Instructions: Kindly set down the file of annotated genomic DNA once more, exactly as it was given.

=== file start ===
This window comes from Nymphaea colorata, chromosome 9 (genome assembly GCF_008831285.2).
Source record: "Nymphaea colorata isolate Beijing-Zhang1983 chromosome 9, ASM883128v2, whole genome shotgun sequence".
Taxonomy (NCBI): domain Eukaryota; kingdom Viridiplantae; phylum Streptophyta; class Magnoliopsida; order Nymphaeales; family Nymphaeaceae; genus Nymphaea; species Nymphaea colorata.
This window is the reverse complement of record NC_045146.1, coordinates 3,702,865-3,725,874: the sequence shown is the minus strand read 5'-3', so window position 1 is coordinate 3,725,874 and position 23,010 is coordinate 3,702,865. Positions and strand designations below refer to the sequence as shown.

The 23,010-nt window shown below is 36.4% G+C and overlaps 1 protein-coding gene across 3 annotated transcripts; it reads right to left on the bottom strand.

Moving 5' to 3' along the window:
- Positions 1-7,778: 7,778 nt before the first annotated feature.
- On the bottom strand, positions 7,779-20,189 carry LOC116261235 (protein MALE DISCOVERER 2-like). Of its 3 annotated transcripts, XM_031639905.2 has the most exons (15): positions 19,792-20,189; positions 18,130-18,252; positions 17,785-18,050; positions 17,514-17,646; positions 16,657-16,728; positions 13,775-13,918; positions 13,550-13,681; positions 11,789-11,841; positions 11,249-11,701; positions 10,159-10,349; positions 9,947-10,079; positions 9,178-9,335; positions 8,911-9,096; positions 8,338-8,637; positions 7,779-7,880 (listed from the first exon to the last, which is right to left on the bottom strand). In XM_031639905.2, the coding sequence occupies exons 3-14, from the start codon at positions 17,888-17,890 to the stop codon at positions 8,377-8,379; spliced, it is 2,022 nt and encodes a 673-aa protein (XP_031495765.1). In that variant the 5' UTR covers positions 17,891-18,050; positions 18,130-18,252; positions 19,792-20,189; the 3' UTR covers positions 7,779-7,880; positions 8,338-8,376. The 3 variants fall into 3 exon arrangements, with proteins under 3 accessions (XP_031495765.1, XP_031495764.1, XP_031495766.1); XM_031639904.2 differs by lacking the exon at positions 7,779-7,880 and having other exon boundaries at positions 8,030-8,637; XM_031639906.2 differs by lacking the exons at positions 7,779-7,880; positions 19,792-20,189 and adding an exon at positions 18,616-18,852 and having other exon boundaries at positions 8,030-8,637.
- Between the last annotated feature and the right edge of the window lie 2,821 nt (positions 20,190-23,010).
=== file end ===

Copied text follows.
This window comes from Nymphaea colorata, chromosome 9 (genome assembly GCF_008831285.2).
Source record: "Nymphaea colorata isolate Beijing-Zhang1983 chromosome 9, ASM883128v2, whole genome shotgun sequence".
Taxonomy (NCBI): domain Eukaryota; kingdom Viridiplantae; phylum Streptophyta; class Magnoliopsida; order Nymphaeales; family Nymphaeaceae; genus Nymphaea; species Nymphaea colorata.
This window is the reverse complement of record NC_045146.1, coordinates 3,702,865-3,725,874: the sequence shown is the minus strand read 5'-3', so window position 1 is coordinate 3,725,874 and position 23,010 is coordinate 3,702,865. Positions and strand designations below refer to the sequence as shown.

The 23,010-nt window shown below is 36.4% G+C and overlaps 1 protein-coding gene across 3 annotated transcripts; it reads right to left on the bottom strand.

Moving 5' to 3' along the window:
- Positions 1-7,778: 7,778 nt before the first annotated feature.
- On the bottom strand, positions 7,779-20,189 carry LOC116261235 (protein MALE DISCOVERER 2-like). Of its 3 annotated transcripts, XM_031639905.2 has the most exons (15): positions 19,792-20,189; positions 18,130-18,252; positions 17,785-18,050; positions 17,514-17,646; positions 16,657-16,728; positions 13,775-13,918; positions 13,550-13,681; positions 11,789-11,841; positions 11,249-11,701; positions 10,159-10,349; positions 9,947-10,079; positions 9,178-9,335; positions 8,911-9,096; positions 8,338-8,637; positions 7,779-7,880 (listed from the first exon to the last, which is right to left on the bottom strand). In XM_031639905.2, the coding sequence occupies exons 3-14, from the start codon at positions 17,888-17,890 to the stop codon at positions 8,377-8,379; spliced, it is 2,022 nt and encodes a 673-aa protein (XP_031495765.1). In that variant the 5' UTR covers positions 17,891-18,050; positions 18,130-18,252; positions 19,792-20,189; the 3' UTR covers positions 7,779-7,880; positions 8,338-8,376. The 3 variants fall into 3 exon arrangements, with proteins under 3 accessions (XP_031495765.1, XP_031495764.1, XP_031495766.1); XM_031639904.2 differs by lacking the exon at positions 7,779-7,880 and having other exon boundaries at positions 8,030-8,637; XM_031639906.2 differs by lacking the exons at positions 7,779-7,880; positions 19,792-20,189 and adding an exon at positions 18,616-18,852 and having other exon boundaries at positions 8,030-8,637.
- Between the last annotated feature and the right edge of the window lie 2,821 nt (positions 20,190-23,010).